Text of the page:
15,047 reputation
42653
bio website
location Illinois
age 54
visits member for 1 year, 11 months
seen 33 mins ago

I have worked in a technical support role for several industries and love the problem-solving aspects of my work as well as helping clients maximize their productivity.

A life-long curiosity drives my interests ranging from creative writing, photo-editing, music, problem-solving puzzles such as sudoku, cooking and baking, all types of crafting, sewing and yarn arts, creative resources on the internet and learning new apps for my favorite toy...my iPhone.

profile for Kristina Lopez on Stack Exchange, a network of free, community-driven Q&A sites


14h
comment Eww! Has it crossed the pond yet?
The "ewww" thing seemed to come into popularity in the 1980s with the emergence of Valley Girl-speak (California, US). Jimmy Fallon (US late night talk show host) recently reprised this era with a skit of a pretend talk show called "EWWW": youtu.be/sIhU3mQTp1U you're sure to get your fill of "ewww" here! lol!
1d
comment Do you hear “snarky”, to imply some level of wry, off-the-cuff, perhaps mildly acerbic, humor?
Yes, but I also hear it (and use it) to mean a thorny situation such as bad traffic, a complicated work problem or even a bad attitude - "his response seemed rather snarky - I wonder what's eating him?"
1d
comment Word for “person living with in-laws” or “feeling awkward and inadequate”
+1 for "freeloader son-in-law" though that's probably how the in-laws feel, not the son-in-law. lol!
1d
comment Word for “person living with in-laws” or “feeling awkward and inadequate”
There's no such succinct word that I'm aware of, but there are expressions for the awkward feeling of intruding and feeling out-of-place, such as being a "bump on a log", a "bull in a china shop", a "5th wheel", although the last one really is more for someone who tags along when the rest of group is paired up with dates.
2d
comment Does the word “out” carry sexual-minority flavour?
Right, you are, @Brilliand. Moreover, I'd have to dig into the ngrams to prove it, but I suspect that the general usage of "out" and "outing" came after "coming out of the closet" got shortened to "coming out" or just "out".
2d
comment When should we expect an answer
+1 Would it sound weird to say "When may we expect an answer?" (I'm second-guessing the can/may issue here)
2d
comment Does the word “out” carry sexual-minority flavour?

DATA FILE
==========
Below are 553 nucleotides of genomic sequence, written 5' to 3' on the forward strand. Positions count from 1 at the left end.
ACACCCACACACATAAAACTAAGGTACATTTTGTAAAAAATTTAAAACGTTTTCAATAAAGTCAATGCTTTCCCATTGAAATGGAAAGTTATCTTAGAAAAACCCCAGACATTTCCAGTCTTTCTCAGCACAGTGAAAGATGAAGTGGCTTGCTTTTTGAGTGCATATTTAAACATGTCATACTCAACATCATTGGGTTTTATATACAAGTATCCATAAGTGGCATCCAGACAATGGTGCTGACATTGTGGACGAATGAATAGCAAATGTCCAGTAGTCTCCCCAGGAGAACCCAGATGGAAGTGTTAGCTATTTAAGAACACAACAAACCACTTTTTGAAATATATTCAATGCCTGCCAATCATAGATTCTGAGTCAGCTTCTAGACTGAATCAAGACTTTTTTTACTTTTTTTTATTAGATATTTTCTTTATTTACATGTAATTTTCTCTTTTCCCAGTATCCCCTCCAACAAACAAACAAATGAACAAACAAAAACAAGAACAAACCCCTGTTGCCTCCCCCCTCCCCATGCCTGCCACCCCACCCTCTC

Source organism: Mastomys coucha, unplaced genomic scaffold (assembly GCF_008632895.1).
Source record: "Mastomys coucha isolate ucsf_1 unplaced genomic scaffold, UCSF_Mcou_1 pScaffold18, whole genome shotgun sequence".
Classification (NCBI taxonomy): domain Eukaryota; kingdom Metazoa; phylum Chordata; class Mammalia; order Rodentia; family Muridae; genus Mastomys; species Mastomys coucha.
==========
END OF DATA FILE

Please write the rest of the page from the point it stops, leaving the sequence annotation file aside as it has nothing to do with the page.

Looks like a drive-by downvoting @mplungjan! Both answers and the question got downvoted. grr!
2d
comment IMHO, I am great?
IMHO is probably not formal enough if corresponding with a higher authority. It has a sense of casualness that is the norm in social media. Even omitting the "humble", "in my opinion" is not necessary because if it's your idea or argument, unless another source is cited, it's be default, your opinion. IMO or IMHO is often used as a softener or preface but if you want to be taken seriously, just state your reasons without the clutter of a preface...IMO. :-)
2d
comment Does the word “out” carry sexual-minority flavour?
@mplungjan, yeah, same for my link - gotta bury that in my browsing history! lol!
2d
comment Does the word “out” carry sexual-minority flavour?
@Dan, if I saw an ad that had a baseball with the word "OUT" superimposed on it, I still think my first thought might be that it's about a gay baseball player. Now if it said, "You're Out!", given the additional context of a baseball expression, that would be different. :-)
2d
comment Does the word “out” carry sexual-minority flavour?
@IgorR, as a AmE native speaker, in the context of today's social environment, if I saw something called "OUT", my first assumption would be that it was about someone's sexual orientation being exposed.
2d
answered Does the word “out” carry sexual-minority flavour?
Aug
19
comment word describing the demographic make up of those members attending the church worship majority of the time
"the devout"? "the faithful"? "the committed"?
Aug
19
comment Is there a word for making something or someone confess?
Where is your own research? There are many idiomatic phrases having to do with confessions and the act of making someone confess.
Aug
19
answered Other ways to say a project is ahead of schedule?
Aug
18
comment How come “wise man” and “wise guy” have opposite connotations?
And let's not forget the "wise guy" that is another name for a mob thug.
Aug
18
comment what does “ Plant Your arse” mean?
Isn't "arse" BrE, @FumbleFingers? I suspect that "Plant your ass" might be used in the US...where, I'm not sure.
Aug
18
comment so mainstream or too mainstream
That depends on context. "so mainstream" is more idiomatic and is ambiguous whether it is good or bad but "too mainstream" conveys a negative connotation.
Aug
18
reviewed Approve suggested edit on Is there a common word for floor and ceiling?
Aug
15
comment Word for a group of similar photos?
Works for me Josh! +1